The devices or solutions you choose to implement in your workplace will operate using a number of different technology protocols or communication standards. In this section, we’ll look briefly at how each one works, potential application areas and possible drawbacks.
In their own way, products or services that use these underlying protocols or standards can help in enabling, encouraging, enforcing and evidencing any new procedures and practices you decide to implement for your employees.
When choosing the right solution for your challenge and working environment, you will have to consider the following factors:
Cost and functionality
There is a range of technology solutions at different price points. What you choose will depend on your challenge and what you want to achieve. Options range from simple implementation to quite sophisticated systems whose usefulness may extend to support other aspects of your business, perhaps in other health and safety areas; right through to higher concept solutions of connected networks that could help to deliver higher levels of IoT engagement to your company.
CENSIS and Scottish Enterprise can offer advice on what’s right for you.
Ease of implementation
Again, this will vary depending on what you want to do. Some solutions might require sensors to be distributed to staff, e.g., a wearable device powered by a battery that is charged or replaced as required. Other solutions could involve the installation of radio beacons at carefully selected points, supported by centralised control software.
You need to think about what you want to record and when. Do you need to capture information as soon as a colleague is too close to another? Or would it be more helpful to record incidences that were more than 15 or 20 seconds in length?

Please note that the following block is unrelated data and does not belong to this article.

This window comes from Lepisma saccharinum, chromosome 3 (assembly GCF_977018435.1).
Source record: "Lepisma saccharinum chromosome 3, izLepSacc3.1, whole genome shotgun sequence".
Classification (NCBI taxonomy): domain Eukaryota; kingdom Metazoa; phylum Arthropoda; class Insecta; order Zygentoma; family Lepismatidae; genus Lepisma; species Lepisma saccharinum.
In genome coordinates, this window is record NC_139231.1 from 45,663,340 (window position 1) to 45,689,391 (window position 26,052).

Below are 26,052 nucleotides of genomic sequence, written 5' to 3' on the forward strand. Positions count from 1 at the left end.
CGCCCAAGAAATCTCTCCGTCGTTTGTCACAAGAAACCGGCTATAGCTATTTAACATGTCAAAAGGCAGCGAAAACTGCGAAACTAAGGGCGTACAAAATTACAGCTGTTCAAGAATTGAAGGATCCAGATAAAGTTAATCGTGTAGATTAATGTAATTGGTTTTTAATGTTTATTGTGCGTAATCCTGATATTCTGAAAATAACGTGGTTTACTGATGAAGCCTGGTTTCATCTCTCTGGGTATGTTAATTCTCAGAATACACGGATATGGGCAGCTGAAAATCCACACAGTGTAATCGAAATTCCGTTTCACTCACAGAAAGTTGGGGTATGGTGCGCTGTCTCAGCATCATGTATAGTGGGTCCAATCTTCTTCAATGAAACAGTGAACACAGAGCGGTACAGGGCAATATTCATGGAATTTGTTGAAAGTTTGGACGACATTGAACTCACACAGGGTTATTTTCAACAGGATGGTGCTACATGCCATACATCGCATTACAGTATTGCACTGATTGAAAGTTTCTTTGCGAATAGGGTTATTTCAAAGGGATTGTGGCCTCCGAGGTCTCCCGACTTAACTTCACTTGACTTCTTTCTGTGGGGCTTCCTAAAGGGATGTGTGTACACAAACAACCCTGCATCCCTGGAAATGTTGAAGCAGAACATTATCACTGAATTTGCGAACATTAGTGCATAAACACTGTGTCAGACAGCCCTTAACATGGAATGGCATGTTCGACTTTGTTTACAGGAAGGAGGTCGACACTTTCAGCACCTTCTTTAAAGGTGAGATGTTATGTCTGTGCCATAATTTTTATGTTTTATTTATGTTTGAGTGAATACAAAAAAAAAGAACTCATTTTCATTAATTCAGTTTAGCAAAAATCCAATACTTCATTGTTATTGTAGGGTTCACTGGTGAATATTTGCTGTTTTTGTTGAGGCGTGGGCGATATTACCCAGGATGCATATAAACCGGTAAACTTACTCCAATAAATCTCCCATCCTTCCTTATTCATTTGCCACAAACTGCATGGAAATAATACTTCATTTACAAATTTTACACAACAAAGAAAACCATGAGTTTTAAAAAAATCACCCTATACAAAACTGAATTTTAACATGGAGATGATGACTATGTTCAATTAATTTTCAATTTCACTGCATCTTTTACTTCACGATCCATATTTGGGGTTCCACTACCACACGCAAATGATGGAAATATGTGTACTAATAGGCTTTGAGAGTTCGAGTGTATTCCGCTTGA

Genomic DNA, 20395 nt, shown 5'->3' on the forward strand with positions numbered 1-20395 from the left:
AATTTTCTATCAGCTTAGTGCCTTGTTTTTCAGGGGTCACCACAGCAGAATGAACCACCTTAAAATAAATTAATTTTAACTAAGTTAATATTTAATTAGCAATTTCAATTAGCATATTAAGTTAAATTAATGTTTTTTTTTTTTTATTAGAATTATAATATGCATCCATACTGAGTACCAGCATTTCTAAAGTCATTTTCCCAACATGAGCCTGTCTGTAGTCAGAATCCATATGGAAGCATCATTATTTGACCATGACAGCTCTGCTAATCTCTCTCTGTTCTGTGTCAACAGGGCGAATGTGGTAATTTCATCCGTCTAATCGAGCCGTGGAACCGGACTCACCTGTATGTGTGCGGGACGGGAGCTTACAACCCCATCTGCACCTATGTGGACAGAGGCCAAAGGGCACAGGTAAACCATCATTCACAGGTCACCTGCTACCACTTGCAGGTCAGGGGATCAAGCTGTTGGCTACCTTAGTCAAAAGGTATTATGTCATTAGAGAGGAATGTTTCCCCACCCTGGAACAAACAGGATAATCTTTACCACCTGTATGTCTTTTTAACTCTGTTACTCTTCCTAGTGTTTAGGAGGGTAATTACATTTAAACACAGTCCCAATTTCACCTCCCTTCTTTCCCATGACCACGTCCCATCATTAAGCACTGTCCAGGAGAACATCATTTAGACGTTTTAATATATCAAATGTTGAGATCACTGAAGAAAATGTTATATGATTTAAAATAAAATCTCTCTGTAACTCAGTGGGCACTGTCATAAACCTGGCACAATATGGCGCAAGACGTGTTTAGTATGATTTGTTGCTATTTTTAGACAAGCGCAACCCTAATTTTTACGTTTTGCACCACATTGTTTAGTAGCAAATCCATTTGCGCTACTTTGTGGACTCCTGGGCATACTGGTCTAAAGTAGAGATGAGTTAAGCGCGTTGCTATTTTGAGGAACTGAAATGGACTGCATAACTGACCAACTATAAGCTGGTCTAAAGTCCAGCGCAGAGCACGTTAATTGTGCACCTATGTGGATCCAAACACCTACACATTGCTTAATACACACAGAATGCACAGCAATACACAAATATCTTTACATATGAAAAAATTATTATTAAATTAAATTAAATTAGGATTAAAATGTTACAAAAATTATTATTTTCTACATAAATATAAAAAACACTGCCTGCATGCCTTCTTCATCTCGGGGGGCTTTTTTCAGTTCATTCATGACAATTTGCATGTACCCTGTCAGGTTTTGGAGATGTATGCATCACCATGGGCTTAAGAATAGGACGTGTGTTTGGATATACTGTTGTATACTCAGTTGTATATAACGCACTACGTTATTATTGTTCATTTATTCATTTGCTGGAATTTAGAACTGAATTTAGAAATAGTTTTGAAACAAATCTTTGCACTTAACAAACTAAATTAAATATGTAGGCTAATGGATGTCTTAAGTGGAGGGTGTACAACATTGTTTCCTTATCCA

You may wish to record every incident for the purposes of contact tracing in the event of infection, or it may be enough for you to quantify how sucessfully physical distancing is being implemented. If the system is able to record exactly where and when incidents take place, or who is affected, this could be useful to help identify and address problem areas or behaviours.
If individuals are identifiable and data is recorded, then GDPR must be considered. In some workplaces, staff may be more willing to accept a basic system that simply sounds an alarm and does not record information.
A construction site or manufacturing space may require more ruggedised technology than a typical office, so you may have to consider technologies that are suitable for hazardous or challenging environments.
For workplace challenges around physical distancing, you will want to use technology with an accurate detection range. What you choose though will be weighed against other factors such as where it will be used (indoor or outdoor), battery life, technology maturity and cost.